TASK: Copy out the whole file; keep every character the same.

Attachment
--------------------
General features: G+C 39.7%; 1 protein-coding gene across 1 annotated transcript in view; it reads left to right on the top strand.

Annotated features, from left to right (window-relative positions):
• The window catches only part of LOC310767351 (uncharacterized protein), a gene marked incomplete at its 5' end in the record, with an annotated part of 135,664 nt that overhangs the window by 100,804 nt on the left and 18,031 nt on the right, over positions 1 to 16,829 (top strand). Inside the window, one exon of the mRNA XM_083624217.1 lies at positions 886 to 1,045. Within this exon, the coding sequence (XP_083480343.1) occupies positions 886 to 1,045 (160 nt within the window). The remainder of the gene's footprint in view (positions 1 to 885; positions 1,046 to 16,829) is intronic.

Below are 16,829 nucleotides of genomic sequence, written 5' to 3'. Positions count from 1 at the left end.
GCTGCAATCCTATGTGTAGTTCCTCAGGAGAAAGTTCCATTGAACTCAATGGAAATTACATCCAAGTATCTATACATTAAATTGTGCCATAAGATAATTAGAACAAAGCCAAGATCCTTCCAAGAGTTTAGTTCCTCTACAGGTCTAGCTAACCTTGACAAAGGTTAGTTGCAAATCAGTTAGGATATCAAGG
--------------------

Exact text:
General features: G+C 39.7%; 1 protein-coding gene across 1 annotated transcript in view; it reads left to right on the top strand.

Annotated features, from left to right (window-relative positions):
• The window catches only part of LOC310767351 (uncharacterized protein), a gene marked incomplete at its 5' end in the record, with an annotated part of 135,664 nt that overhangs the window by 100,804 nt on the left and 18,031 nt on the right, over positions 1 to 16,829 (top strand). Inside the window, one exon of the mRNA XM_083624217.1 lies at positions 886 to 1,045. Within this exon, the coding sequence (XP_083480343.1) occupies positions 886 to 1,045 (160 nt within the window). The remainder of the gene's footprint in view (positions 1 to 885; positions 1,046 to 16,829) is intronic.

Below are 16,829 nucleotides of genomic sequence, written 5' to 3'. Positions count from 1 at the left end.
GCTGCAATCCTATGTGTAGTTCCTCAGGAGAAAGTTCCATTGAACTCAATGGAAATTACATCCAAGTATCTATACATTAAATTGTGCCATAAGATAATTAGAACAAAGCCAAGATCCTTCCAAGAGTTTAGTTCCTCTACAGGTCTAGCTAACCTTGACAAAGGTTAGTTGCAAATCAGTTAGGATATCAAGG